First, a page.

(For the record, can anybody tell Khristianne’s gender? ABC’s website uses “she,” and I thought she’s female, but last night everybody was calling her “Christian.” Wouldn’t “-ianne” be a female name and pronounced like “Ariane?”)

Ludo still had Paul, Gregg, and Sarah. Swearing at and demeaning his team has been a winning formula.

While waiting for the big challenge to begin, Bourdain emphatically declared, “There’s nothing sexy about dessert,” to show he had no idea Diane was doing something uninspired with fruit and melted chocolate.

When judging began, Gregg and Sarah suddenly popped into the finals. Because nobody hated their spoons? When Khristianne became the first cook to get 3 gold stars (likes), she joined them.

Then the suspense got intense with only one slot left, and Lauren, Jeff, Paul, or Diane to fill it.

Lauren had prepared octopus, which she’s never tasted or cooked before, and it was good. So they sent her home and wiped out Nigella’s team.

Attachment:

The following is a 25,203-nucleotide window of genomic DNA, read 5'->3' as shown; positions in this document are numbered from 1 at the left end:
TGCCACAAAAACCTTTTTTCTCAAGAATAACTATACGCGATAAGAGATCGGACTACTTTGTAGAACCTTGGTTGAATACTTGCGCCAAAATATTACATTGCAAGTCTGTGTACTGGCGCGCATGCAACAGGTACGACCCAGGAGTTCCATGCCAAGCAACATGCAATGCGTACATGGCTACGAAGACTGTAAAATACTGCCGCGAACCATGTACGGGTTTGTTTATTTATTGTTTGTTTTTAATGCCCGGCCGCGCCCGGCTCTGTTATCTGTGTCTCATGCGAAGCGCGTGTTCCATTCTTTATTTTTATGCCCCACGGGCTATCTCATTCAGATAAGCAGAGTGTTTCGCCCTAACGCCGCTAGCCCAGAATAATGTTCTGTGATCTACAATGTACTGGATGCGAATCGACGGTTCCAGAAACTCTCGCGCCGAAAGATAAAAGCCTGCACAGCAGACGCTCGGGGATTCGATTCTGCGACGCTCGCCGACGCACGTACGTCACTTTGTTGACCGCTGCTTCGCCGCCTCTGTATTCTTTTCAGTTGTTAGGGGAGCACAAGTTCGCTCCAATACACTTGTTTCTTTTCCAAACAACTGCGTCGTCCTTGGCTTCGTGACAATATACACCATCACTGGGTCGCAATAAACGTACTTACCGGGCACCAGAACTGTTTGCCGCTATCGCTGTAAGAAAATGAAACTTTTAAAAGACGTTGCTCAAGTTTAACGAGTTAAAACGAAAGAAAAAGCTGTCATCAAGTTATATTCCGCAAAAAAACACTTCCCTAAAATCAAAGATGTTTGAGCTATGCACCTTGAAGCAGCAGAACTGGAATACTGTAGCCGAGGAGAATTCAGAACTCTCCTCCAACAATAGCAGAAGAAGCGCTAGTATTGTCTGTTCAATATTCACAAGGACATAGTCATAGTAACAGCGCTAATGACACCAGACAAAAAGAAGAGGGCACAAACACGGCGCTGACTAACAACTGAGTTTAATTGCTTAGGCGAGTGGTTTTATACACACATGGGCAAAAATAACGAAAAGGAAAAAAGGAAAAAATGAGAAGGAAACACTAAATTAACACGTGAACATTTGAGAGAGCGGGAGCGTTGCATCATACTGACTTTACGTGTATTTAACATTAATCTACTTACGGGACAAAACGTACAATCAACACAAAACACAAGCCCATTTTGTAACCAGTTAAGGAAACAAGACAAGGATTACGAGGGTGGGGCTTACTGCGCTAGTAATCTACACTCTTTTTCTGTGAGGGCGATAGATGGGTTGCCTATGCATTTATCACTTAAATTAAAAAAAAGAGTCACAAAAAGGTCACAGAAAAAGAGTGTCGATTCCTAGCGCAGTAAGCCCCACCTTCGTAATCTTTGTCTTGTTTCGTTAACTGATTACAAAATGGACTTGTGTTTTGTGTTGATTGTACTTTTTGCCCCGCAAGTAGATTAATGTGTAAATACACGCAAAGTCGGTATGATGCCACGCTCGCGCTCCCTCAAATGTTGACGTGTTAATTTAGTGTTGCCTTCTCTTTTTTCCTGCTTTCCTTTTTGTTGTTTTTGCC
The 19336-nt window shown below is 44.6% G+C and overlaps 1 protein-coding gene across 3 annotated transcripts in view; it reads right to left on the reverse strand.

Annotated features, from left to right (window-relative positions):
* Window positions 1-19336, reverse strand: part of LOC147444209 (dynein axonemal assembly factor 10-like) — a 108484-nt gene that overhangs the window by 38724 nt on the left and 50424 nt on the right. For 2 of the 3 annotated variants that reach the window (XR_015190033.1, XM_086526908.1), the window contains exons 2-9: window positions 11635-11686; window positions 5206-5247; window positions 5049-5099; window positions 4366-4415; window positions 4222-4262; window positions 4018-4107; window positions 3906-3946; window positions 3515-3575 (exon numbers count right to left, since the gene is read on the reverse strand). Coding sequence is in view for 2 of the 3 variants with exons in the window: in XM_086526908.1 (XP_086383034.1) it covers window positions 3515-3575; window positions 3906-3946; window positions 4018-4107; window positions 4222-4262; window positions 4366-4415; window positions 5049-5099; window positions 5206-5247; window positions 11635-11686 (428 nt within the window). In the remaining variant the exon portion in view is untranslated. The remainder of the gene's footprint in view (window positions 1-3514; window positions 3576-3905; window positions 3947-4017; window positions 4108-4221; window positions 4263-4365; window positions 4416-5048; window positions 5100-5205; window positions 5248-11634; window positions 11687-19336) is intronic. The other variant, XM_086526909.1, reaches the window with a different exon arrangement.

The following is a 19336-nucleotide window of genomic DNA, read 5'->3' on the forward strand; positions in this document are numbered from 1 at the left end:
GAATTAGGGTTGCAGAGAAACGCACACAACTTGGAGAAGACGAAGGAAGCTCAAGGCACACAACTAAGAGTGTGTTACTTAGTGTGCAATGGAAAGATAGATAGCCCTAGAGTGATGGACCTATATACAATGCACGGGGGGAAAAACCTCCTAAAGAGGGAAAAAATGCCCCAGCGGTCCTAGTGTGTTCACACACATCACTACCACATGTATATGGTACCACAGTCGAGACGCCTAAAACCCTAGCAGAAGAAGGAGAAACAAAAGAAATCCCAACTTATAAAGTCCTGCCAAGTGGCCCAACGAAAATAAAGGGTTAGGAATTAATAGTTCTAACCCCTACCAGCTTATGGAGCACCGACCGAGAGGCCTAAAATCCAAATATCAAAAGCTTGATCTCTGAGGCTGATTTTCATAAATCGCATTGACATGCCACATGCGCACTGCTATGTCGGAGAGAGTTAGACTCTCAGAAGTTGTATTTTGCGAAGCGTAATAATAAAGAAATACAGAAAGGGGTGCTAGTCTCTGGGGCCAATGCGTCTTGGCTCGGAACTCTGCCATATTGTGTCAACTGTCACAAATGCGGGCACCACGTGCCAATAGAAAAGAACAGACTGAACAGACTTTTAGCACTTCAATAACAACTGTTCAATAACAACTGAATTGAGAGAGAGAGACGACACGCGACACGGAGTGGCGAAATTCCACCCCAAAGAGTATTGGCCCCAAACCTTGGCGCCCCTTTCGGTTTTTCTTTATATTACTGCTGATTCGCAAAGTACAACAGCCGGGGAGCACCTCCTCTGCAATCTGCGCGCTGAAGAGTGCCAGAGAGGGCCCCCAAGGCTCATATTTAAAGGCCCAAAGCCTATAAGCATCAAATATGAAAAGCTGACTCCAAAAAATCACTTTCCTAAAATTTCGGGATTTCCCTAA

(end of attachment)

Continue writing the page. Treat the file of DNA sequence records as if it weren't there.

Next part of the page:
Paul got sent home because Ludo hates him and has never given him the first break.

So it was between Jeff and Diane. Jeff had actually gotten one gold star; Diane none. And Diane had the pedestrian dessert.

If you think Diane went home, you’re wrong. They eliminated Jeff — and all doubt that politics isn’t a factor. Any IDIOT can see it is.

If Diane got the axe, both Bourdain and Nigella became spectators in the finals, watching Ludo and Malarkey duke it out with 2 cooks apiece.

Bourdain had to keep a dog in the fight, and no way was a little old down-home cook like Lauren, who stuck her neck out and succeeded, staying instead of Ludo’s new girlfriend Sarah.

Gracious, classy Nigella was the most likely judge to accept irrelevance in the finale. (Tony could have pulled it off, but as an exec producer and the show’s “big draw,” why should he?)

At the end, we got a glimpse of the coveted trophy, optimistically engraved “Season 1.”

Now, I love most of Anthony Bourdain’s work, and he’s often just brilliant. But if he never wastes another minute of his life producing crap like The Taste, the world will be a better place.